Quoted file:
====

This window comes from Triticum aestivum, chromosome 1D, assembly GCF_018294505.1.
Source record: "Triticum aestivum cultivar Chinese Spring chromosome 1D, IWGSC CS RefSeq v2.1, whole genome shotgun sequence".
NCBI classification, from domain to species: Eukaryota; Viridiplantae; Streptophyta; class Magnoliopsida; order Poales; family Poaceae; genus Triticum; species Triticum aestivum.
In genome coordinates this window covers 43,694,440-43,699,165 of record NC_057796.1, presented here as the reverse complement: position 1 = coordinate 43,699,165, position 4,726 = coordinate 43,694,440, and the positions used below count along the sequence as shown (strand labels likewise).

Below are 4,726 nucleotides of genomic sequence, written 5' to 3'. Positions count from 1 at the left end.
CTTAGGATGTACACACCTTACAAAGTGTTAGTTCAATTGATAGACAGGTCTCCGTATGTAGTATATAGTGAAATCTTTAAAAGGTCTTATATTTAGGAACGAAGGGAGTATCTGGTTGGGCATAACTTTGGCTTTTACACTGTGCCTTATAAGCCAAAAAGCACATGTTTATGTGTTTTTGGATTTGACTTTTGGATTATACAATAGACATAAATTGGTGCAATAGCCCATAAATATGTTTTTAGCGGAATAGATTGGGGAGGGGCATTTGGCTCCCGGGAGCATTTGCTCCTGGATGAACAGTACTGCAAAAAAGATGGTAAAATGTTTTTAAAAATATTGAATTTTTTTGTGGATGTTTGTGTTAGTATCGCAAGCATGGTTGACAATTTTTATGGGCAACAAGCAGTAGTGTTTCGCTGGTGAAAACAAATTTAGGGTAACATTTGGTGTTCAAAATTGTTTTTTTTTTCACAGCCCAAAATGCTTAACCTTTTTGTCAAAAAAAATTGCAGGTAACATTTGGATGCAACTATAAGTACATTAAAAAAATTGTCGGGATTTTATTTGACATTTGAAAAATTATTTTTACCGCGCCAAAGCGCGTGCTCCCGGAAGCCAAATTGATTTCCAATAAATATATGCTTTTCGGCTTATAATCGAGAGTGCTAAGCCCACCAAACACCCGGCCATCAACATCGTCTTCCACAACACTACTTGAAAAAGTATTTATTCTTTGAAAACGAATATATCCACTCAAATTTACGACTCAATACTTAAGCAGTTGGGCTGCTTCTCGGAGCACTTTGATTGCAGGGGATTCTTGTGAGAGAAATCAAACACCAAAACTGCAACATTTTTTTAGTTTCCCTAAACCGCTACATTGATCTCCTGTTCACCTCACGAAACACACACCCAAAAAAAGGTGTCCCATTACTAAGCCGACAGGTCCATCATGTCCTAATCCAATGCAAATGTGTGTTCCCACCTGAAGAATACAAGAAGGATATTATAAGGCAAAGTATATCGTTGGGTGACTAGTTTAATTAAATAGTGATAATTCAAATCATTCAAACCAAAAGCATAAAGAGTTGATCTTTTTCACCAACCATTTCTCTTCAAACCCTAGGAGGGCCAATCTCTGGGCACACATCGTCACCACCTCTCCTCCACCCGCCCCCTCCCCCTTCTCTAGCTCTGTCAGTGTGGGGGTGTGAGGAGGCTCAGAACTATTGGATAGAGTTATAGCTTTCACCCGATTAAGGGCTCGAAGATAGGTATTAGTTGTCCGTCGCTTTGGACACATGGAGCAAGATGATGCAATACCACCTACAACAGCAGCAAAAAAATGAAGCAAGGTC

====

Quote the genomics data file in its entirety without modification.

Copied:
This window comes from Triticum aestivum, chromosome 1D, assembly GCF_018294505.1.
Source record: "Triticum aestivum cultivar Chinese Spring chromosome 1D, IWGSC CS RefSeq v2.1, whole genome shotgun sequence".
NCBI classification, from domain to species: Eukaryota; Viridiplantae; Streptophyta; class Magnoliopsida; order Poales; family Poaceae; genus Triticum; species Triticum aestivum.
In genome coordinates this window covers 43,694,440-43,699,165 of record NC_057796.1, presented here as the reverse complement: position 1 = coordinate 43,699,165, position 4,726 = coordinate 43,694,440, and the positions used below count along the sequence as shown (strand labels likewise).

Below are 4,726 nucleotides of genomic sequence, written 5' to 3'. Positions count from 1 at the left end.
CTTAGGATGTACACACCTTACAAAGTGTTAGTTCAATTGATAGACAGGTCTCCGTATGTAGTATATAGTGAAATCTTTAAAAGGTCTTATATTTAGGAACGAAGGGAGTATCTGGTTGGGCATAACTTTGGCTTTTACACTGTGCCTTATAAGCCAAAAAGCACATGTTTATGTGTTTTTGGATTTGACTTTTGGATTATACAATAGACATAAATTGGTGCAATAGCCCATAAATATGTTTTTAGCGGAATAGATTGGGGAGGGGCATTTGGCTCCCGGGAGCATTTGCTCCTGGATGAACAGTACTGCAAAAAAGATGGTAAAATGTTTTTAAAAATATTGAATTTTTTTGTGGATGTTTGTGTTAGTATCGCAAGCATGGTTGACAATTTTTATGGGCAACAAGCAGTAGTGTTTCGCTGGTGAAAACAAATTTAGGGTAACATTTGGTGTTCAAAATTGTTTTTTTTTTCACAGCCCAAAATGCTTAACCTTTTTGTCAAAAAAAATTGCAGGTAACATTTGGATGCAACTATAAGTACATTAAAAAAATTGTCGGGATTTTATTTGACATTTGAAAAATTATTTTTACCGCGCCAAAGCGCGTGCTCCCGGAAGCCAAATTGATTTCCAATAAATATATGCTTTTCGGCTTATAATCGAGAGTGCTAAGCCCACCAAACACCCGGCCATCAACATCGTCTTCCACAACACTACTTGAAAAAGTATTTATTCTTTGAAAACGAATATATCCACTCAAATTTACGACTCAATACTTAAGCAGTTGGGCTGCTTCTCGGAGCACTTTGATTGCAGGGGATTCTTGTGAGAGAAATCAAACACCAAAACTGCAACATTTTTTTAGTTTCCCTAAACCGCTACATTGATCTCCTGTTCACCTCACGAAACACACACCCAAAAAAAGGTGTCCCATTACTAAGCCGACAGGTCCATCATGTCCTAATCCAATGCAAATGTGTGTTCCCACCTGAAGAATACAAGAAGGATATTATAAGGCAAAGTATATCGTTGGGTGACTAGTTTAATTAAATAGTGATAATTCAAATCATTCAAACCAAAAGCATAAAGAGTTGATCTTTTTCACCAACCATTTCTCTTCAAACCCTAGGAGGGCCAATCTCTGGGCACACATCGTCACCACCTCTCCTCCACCCGCCCCCTCCCCCTTCTCTAGCTCTGTCAGTGTGGGGGTGTGAGGAGGCTCAGAACTATTGGATAGAGTTATAGCTTTCACCCGATTAAGGGCTCGAAGATAGGTATTAGTTGTCCGTCGCTTTGGACACATGGAGCAAGATGATGCAATACCACCTACAACAGCAGCAAAAAAATGAAGCAAGGTC